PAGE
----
BBC in hot water over antisemitic caricature in Proms programme

The Algemeiner brings us a story which once again highlights the pressing need for the BBC to educate its staff on the topic of identifying antisemitism.Algemeiner pic

“The BBC apologized on Friday for publishing an antisemitic caricature of famed Jewish violinist Leopold Auer in a program for its annual summer concert festival.

“We use a range of caricatures and illustrations in our concert programmes and wanted one of Leopold Auer,” a BBC spokesperson said in an email to The Algemeiner. “We’re sorry to anyone who was offended by the image choice – this was never our intention.”

The spokesperson also said the BBC has “no plans to use that image again.”

The offensive illustration of Auer appeared in the program for a performance of Tchaikovsky’s Violin Concerto. The concert was part of the BBC Proms, an eight week-long festival of concerts, lectures, workshops and family events, ending with the famous Last Night of the Proms at London’s Royal Albert Hall. A number of composers specifically dedicated pieces to Auer, including Tchaikovsky.”

Read the rest of the Algemeiner article here and the Jewish Chronicle’s report here.  

8 comments on “BBC in hot water over antisemitic caricature in Proms programme

  1. As ever in the world of media and politicians this apology is directed at ‘anyone who may have been offended’ – i.e. the buck stops with us, not those responsible for the offence. Apologies that declare ‘if-offence-was-caused’ and ‘anyone-who-may-have-been-offended’ are not apologies; they do not actually admit any ‘offence’ exists except in the minds of those who have complained. A proper apology is an apology for doing something that the perpetrator understands is offensive. Do we believe that one of the most politically correct media institutions on the planet can’t see an antisemitic caricature? Pull the other one! But then perhaps! Part of a definition of institutionalised racism of any kind (as proclaimed by Lord Justice Scarman after the UK’s Brixton riots) is precisely that the institution CANNOT comprehend its own racism. These mealy-mouthed non-apologies shouldn’t be greeted by any of us with a belief that they’re real.

  2. The question has been raised about whether the caricature is really antisemitic (read into that the implication that Jews are over sensitive) or just offensive to the subject as caricatures so often are.

    Did the designer and/or the various BBC honchos who had to OK the programme before publication realise it could be taken as Jew Hatred? The Israel Haters have so mined medieval, Nazi and Soviet memes that classic antisemitic images no longer raise red flags. Perhaps, in today’s climate, that should that be black flags?

    I believe the programme designer used the graphic being quite aware of its antisemitic history. The only place I could find the image online was Lebrecht Photo Library: Music, Authors, History pictures, billing itself as ‘The world’s largest resource for music pictures and all the creative arts. The BBC illustrates material frequently from this stock library and have used their material for the Proms before.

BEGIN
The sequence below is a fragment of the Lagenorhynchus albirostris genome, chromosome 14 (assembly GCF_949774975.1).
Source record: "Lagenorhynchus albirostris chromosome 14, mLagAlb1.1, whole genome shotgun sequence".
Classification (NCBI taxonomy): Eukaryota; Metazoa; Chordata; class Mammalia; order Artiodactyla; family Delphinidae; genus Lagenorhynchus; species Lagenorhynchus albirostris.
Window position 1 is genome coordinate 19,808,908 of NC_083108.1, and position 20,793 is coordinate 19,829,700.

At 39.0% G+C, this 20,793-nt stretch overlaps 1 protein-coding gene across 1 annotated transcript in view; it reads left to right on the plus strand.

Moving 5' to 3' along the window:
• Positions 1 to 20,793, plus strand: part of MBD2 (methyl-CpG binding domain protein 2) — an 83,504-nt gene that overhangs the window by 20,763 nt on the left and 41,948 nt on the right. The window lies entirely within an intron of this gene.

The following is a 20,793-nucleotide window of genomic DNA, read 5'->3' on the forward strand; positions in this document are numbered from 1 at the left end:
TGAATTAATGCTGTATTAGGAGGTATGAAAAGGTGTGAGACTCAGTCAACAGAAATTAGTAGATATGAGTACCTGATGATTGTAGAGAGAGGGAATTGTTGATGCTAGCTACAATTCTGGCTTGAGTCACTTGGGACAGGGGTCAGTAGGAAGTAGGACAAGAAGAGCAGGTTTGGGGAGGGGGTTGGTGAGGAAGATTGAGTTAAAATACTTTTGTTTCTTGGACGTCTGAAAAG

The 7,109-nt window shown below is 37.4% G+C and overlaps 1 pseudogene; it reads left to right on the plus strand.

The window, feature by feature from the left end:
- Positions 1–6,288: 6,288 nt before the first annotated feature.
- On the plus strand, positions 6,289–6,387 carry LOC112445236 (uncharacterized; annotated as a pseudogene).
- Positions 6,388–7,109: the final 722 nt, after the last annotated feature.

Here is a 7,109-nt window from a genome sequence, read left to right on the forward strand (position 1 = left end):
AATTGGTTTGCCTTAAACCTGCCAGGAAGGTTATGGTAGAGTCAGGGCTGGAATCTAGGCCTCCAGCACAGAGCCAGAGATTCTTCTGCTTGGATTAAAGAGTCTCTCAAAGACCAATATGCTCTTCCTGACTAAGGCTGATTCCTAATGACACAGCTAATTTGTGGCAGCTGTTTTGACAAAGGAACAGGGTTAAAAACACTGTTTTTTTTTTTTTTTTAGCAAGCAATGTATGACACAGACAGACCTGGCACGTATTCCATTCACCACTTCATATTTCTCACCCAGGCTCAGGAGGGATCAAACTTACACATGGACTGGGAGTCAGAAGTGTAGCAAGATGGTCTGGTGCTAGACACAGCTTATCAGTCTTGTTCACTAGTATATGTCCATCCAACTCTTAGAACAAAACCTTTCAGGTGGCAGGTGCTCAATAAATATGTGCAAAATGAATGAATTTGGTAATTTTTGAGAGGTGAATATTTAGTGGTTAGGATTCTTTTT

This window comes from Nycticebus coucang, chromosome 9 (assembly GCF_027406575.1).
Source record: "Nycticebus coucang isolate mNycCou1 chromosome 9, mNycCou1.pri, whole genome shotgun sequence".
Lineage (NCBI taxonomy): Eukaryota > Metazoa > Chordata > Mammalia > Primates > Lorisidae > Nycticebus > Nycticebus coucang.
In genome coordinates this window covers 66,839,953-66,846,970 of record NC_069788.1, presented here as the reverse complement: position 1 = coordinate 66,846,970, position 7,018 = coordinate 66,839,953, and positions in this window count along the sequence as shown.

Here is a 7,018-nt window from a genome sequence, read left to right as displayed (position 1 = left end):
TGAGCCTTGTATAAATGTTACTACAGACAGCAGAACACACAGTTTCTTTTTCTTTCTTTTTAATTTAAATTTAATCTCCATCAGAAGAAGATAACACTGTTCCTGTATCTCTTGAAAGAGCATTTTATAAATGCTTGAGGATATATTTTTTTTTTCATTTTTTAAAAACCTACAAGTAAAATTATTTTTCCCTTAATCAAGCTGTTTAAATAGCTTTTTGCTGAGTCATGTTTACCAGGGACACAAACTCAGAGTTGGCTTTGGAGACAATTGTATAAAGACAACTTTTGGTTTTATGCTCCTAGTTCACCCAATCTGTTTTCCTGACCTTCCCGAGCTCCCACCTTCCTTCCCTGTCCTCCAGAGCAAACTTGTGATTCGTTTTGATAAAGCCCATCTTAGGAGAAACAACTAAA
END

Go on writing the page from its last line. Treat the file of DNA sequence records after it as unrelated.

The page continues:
The catalogue description for this artwork stated clearly, ‘Antitsemitic caricature by Nicolai / Nicolas Legat (1869-1937), ballet dancer and teacher and artist.’ Unfortunately I didn’t take a screen grab because the library has removed the image (at BBC request?) in the last 24 hours.

    • “the library has removed the image (at BBC request?) in the last 24 hours.”

      A conspiracy monger eh?

      Regardless, it appears that you are a peddler of falsehoods.

      The now defunct web page you link on your blog did not describe this cartoon of Leopold Auer as: “Antitsemitic [sic] caricature by Nicolai / Nicolas Legat (1869-1937), ballet dancer and teacher and artist.” But: “Caricature by Nicolai Legat (1869-1937), ballet dancer and teacher and artist.”

      Cached page of 22 Aug 2015 19:38:10 GMT (won’t be available for much longer):

      Screenshot of above:

      • Please don’t call someone you don’t know a liar or a conspiracy monger.

        All the cache proves is that Lebrecht changed their catalogue and then later decided to remove the picture in its entirety. In writing the post I referred back to the original page several times over the course of a day. It was labelled as antisemitic caricature. The text was copy/pasted.

        Given that I am not a customer I can hardly expect Lebrecht to confirm something embarrassing to the BBC, a major customer. However, one might ask why Lebrecht removed the picture if it wasn’t embarassing to them or the BBC to be selling antisemitic articles?

        As Lebrecht has a collection of graphics categorised by the keyword antisemitism (with spelling variations) and a handful where the catalogue description uses the word antisemitic (belatedly screengrabbed and saved) one doesn’t have to be a conspiracy theorist to wonder why the Auer caricature suddenly was removed from display

        However I will ask readers of the blog if someone followed the link and read the word antisemitic. I will get back to BBC Watch on that.

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